Where there is doubt, faith.
Where there is despair, hope.
Where there is darkness, light.
Where there is sadness, joy.
O Divine Master, grant that I may not so much seek
To be consoled as to console.
To be understood as to understand.
To be loved as to love.
For it is in giving that we receive.
It is in pardoning that we are pardoned.
It is in dying that we are born to eternal life.

~ Prayer of St. Francis of Assisi

Remember, the recovery process is not meant to be worked alone! Reach out to your sponsor or accountability partners to assist you. If you’re not in a 12 Step program please click here to find a CR group near you.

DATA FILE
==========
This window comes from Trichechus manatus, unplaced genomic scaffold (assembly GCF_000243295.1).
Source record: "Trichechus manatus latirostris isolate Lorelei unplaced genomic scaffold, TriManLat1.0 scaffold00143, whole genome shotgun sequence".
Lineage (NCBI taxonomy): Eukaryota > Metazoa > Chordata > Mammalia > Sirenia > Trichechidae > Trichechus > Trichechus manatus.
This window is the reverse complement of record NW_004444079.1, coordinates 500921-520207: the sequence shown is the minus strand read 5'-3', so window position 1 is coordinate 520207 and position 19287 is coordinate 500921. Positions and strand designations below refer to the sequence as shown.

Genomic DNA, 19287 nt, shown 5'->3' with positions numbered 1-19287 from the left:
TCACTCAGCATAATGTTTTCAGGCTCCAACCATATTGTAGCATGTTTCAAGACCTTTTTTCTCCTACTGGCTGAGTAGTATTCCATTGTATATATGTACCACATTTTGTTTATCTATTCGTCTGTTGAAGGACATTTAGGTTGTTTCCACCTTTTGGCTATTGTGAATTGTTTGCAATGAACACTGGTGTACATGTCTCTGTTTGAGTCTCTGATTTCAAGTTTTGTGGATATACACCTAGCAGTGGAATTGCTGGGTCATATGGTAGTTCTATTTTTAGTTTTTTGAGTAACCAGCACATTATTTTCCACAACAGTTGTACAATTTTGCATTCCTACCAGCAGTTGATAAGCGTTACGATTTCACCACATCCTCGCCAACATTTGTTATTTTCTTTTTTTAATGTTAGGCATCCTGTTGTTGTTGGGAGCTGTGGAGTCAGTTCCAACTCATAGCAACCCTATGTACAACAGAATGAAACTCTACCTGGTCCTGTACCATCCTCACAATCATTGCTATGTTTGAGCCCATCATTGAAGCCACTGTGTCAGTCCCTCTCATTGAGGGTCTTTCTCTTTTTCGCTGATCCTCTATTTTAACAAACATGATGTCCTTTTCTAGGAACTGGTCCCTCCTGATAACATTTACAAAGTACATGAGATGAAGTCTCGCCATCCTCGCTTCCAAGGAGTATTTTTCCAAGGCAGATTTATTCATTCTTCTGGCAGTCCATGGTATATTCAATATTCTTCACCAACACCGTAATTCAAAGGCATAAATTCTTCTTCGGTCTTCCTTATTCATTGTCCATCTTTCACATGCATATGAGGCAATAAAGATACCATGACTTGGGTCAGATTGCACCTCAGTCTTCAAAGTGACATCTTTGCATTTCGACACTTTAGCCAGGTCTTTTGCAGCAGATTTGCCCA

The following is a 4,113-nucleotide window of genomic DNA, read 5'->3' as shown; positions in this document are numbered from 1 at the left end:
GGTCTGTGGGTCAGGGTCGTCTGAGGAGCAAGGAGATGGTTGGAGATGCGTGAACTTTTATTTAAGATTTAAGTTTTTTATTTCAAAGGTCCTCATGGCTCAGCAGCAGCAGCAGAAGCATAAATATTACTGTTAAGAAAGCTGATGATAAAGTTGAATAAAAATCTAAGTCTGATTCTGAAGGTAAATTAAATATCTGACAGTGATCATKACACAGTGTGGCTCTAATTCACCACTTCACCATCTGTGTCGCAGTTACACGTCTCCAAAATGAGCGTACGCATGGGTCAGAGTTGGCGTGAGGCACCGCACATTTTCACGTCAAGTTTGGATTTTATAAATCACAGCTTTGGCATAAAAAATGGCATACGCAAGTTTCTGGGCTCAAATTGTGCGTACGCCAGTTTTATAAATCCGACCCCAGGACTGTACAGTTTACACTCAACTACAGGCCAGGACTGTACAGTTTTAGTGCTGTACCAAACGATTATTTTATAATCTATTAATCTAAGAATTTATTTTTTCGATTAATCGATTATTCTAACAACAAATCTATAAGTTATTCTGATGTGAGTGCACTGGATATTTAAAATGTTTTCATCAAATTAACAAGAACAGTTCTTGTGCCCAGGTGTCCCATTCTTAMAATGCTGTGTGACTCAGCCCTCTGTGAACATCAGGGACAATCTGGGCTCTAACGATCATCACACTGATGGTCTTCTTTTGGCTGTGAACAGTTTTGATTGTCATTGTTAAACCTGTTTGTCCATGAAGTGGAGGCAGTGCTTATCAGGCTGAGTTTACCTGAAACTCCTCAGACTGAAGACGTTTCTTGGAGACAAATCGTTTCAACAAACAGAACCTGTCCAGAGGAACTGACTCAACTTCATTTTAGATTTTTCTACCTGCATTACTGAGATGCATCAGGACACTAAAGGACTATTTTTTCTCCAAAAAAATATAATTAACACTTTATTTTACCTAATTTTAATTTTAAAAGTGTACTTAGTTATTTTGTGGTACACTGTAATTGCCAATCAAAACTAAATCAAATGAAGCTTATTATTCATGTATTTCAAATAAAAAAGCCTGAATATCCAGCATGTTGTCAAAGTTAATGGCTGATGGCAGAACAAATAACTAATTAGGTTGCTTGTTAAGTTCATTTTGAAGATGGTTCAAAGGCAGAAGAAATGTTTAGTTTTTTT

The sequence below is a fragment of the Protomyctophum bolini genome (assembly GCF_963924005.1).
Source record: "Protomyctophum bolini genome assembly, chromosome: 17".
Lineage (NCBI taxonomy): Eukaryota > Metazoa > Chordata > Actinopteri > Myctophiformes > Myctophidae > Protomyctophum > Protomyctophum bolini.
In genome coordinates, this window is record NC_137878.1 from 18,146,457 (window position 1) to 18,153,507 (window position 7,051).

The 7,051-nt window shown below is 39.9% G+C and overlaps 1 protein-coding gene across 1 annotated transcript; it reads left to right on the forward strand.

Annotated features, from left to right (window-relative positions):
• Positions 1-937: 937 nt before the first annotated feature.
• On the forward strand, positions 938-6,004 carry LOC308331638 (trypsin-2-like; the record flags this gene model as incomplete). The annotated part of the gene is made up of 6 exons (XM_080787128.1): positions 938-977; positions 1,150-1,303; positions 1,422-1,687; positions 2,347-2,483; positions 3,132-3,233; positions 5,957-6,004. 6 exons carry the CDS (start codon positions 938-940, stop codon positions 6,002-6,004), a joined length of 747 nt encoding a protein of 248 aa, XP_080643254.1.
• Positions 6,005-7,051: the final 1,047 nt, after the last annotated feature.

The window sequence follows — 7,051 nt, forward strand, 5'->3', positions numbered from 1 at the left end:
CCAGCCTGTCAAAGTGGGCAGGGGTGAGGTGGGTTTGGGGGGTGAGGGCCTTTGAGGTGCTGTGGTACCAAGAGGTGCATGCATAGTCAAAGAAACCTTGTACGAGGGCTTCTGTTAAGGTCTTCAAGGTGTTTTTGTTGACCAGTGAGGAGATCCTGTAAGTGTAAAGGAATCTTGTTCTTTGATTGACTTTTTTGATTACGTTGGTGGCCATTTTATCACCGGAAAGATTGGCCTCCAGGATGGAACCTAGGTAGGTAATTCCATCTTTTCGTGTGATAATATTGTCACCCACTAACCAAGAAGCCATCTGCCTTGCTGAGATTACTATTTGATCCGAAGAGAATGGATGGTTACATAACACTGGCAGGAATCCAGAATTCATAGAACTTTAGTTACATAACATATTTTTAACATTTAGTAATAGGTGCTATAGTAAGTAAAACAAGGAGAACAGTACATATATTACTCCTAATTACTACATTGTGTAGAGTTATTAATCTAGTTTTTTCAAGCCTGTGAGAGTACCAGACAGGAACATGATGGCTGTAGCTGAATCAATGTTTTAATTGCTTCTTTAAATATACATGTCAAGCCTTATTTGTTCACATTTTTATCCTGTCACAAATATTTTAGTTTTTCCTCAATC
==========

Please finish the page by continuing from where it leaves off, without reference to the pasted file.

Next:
If you can’t see the video screen below CLICK HERE to watch our Road to Recovery theme song.

Celebrate Recovery Bible 
*Celebrate Recovery Leadership Guide

Photo Courtesy

Originally published September 4, 2013


When I was growing up my father was an alcoholic. Our home life was stressful and unpredictable so I developed a coping mechanism to escape the painful reality of my daily life. My personal escape mechanism was fantasy. I created invisible friends who kept me company when lonely and scared. Fantasy served me well in my childhood but later as an adult it became an unhealthy escape.

39368870 - two eyes with the sky and so many butterflies flying on the forehead


Though fantasy escape is no longer a issue for me, I still struggle with wanting to avoid the painful realities of daily life. In the last 50+ years I’ve made the rounds of the common addictive substances/behaviors: drugs, alcohol, cigarettes, sexual addiction, gambling, shopping, television, and food.